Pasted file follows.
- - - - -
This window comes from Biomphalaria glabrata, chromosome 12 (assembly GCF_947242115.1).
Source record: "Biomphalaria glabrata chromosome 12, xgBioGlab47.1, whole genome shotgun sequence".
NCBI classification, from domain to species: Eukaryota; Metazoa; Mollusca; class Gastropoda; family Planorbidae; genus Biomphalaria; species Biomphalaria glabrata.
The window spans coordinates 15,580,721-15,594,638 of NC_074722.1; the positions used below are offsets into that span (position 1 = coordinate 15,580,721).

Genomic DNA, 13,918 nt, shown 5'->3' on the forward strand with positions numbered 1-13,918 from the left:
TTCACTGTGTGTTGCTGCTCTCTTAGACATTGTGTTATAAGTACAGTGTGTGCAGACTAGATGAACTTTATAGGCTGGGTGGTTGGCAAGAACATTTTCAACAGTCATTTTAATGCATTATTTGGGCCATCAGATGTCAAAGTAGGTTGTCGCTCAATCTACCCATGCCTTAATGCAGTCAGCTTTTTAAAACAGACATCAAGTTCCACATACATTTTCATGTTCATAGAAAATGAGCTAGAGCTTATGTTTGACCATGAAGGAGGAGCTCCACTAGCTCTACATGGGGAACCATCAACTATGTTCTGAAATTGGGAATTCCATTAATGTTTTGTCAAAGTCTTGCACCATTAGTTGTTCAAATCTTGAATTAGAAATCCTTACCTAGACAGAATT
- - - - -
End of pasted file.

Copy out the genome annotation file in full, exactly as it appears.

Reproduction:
This window comes from Biomphalaria glabrata, chromosome 12 (assembly GCF_947242115.1).
Source record: "Biomphalaria glabrata chromosome 12, xgBioGlab47.1, whole genome shotgun sequence".
NCBI classification, from domain to species: Eukaryota; Metazoa; Mollusca; class Gastropoda; family Planorbidae; genus Biomphalaria; species Biomphalaria glabrata.
The window spans coordinates 15,580,721-15,594,638 of NC_074722.1; the positions used below are offsets into that span (position 1 = coordinate 15,580,721).

Genomic DNA, 13,918 nt, shown 5'->3' on the forward strand with positions numbered 1-13,918 from the left:
TTCACTGTGTGTTGCTGCTCTCTTAGACATTGTGTTATAAGTACAGTGTGTGCAGACTAGATGAACTTTATAGGCTGGGTGGTTGGCAAGAACATTTTCAACAGTCATTTTAATGCATTATTTGGGCCATCAGATGTCAAAGTAGGTTGTCGCTCAATCTACCCATGCCTTAATGCAGTCAGCTTTTTAAAACAGACATCAAGTTCCACATACATTTTCATGTTCATAGAAAATGAGCTAGAGCTTATGTTTGACCATGAAGGAGGAGCTCCACTAGCTCTACATGGGGAACCATCAACTATGTTCTGAAATTGGGAATTCCATTAATGTTTTGTCAAAGTCTTGCACCATTAGTTGTTCAAATCTTGAATTAGAAATCCTTACCTAGACAGAATT